2. This is too much for me to imagine, I am beyond bewilderment. What is wrong with these people? Everyone is missing the total picture. They need to read the article that one of the journalist at http://www.blackamericaweb.com wrote about them.Yes, America’s judicial system is far from perfect but they need to deal with reality. And the reality is, that many parents have failed their children and as parents they have the responsibility to correct this misinterpretation of “cause célèbre” that is now dividing this community and this country. After the march, I have began to put several thoughts into perspective. Mister(s ) Baisden,Jackson, Sharpton and others have not mentioned one time any of the problems that plague the Black community. Nor have they given any real solutions about “over comming” this downward spiral. I’m sure they mean well and want to empower the community. My main question is, when are we going to “shine” the spotlight on our own failures? It seems as if everyone is avoiding the real issue at hand. Prosperity has been bad for some folks and if you’ve never earned it, you will never keep it…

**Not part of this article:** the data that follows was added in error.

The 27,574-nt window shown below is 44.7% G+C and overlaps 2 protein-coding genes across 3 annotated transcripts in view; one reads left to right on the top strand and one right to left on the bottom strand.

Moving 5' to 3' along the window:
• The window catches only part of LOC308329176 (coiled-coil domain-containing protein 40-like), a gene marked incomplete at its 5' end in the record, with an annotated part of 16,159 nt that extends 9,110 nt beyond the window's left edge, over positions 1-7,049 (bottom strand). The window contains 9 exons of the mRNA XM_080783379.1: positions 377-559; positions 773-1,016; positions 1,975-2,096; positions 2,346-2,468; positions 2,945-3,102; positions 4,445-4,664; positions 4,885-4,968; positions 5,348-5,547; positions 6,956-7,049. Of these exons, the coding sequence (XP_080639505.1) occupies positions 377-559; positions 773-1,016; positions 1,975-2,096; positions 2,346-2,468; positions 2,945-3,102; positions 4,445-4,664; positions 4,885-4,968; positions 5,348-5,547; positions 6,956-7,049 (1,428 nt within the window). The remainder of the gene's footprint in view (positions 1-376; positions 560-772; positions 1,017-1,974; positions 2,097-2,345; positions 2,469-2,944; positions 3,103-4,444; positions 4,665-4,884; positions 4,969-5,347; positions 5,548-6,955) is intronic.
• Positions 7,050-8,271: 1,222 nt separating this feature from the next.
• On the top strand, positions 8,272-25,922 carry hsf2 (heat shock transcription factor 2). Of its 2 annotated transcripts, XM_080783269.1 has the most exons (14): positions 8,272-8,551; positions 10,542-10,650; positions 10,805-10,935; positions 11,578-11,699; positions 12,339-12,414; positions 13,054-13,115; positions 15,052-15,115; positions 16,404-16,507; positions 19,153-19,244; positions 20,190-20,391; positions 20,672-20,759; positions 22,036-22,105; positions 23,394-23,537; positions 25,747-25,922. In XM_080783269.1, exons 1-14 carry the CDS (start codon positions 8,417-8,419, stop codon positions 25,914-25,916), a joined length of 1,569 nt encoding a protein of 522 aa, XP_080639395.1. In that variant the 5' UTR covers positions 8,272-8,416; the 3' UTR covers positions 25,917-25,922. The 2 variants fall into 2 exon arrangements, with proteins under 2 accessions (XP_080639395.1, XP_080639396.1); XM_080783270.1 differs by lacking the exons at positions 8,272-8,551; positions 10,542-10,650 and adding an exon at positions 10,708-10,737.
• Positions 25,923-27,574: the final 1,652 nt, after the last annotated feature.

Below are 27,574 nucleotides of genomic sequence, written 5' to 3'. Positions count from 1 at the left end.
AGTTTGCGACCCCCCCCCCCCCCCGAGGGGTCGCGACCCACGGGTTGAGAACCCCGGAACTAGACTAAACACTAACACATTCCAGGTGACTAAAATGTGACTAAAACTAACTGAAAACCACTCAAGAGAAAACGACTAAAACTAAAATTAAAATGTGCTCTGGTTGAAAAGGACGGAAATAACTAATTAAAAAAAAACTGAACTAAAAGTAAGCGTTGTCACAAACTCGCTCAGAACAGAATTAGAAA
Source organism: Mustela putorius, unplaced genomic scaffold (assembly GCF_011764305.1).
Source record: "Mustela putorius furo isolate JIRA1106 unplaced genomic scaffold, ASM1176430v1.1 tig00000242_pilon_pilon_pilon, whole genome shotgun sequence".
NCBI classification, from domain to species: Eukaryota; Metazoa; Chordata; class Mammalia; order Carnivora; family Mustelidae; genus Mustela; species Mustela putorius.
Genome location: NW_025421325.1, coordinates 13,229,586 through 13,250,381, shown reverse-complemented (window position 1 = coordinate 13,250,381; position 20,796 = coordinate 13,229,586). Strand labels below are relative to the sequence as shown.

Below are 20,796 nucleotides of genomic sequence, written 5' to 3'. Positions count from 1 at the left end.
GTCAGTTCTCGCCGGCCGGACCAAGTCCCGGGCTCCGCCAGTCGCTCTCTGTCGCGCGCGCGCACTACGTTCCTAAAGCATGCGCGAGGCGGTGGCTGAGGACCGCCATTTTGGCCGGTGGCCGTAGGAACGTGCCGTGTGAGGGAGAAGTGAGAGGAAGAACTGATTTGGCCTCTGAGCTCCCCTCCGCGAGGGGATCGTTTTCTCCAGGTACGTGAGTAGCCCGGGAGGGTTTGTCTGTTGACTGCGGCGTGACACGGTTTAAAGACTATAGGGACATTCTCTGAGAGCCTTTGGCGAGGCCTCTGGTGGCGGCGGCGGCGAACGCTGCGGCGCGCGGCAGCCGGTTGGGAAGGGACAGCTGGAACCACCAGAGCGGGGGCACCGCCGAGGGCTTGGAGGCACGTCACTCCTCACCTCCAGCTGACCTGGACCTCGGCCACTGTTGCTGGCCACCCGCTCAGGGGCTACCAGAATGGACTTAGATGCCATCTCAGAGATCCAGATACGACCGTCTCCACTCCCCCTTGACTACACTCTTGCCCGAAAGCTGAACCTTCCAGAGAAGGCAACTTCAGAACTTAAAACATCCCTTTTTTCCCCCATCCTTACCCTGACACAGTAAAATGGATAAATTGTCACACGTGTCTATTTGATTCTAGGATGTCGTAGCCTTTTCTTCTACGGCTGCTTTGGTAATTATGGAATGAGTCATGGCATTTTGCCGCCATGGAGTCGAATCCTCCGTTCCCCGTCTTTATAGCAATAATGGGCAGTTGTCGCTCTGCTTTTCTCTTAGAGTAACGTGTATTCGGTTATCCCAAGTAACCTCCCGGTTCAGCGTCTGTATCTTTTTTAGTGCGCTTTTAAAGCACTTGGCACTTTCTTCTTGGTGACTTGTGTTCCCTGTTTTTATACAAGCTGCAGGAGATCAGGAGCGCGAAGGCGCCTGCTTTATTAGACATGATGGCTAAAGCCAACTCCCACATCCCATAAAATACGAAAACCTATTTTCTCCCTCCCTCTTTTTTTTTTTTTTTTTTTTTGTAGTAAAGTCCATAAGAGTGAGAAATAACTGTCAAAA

3. I discovered a log about events in Jena as the occurred that was put on line by a preacher. I found all his articles fascinating reading but here is the one I would recommend to anyone wanting an inside view of Jena:
    http://www.authorsden.com/visit/viewarticle.asp?id=32967

    The Chronological Order of Events Concerning the ‘Jena Six” posted by the Jena newspaper reported that on Dec. 7, 2006, 35 ministers and lay-leaders of black and white churches formed a ministerial alliance to help folks cope. Why is it that the activities of this integrated group of Jena citizens have not been reported?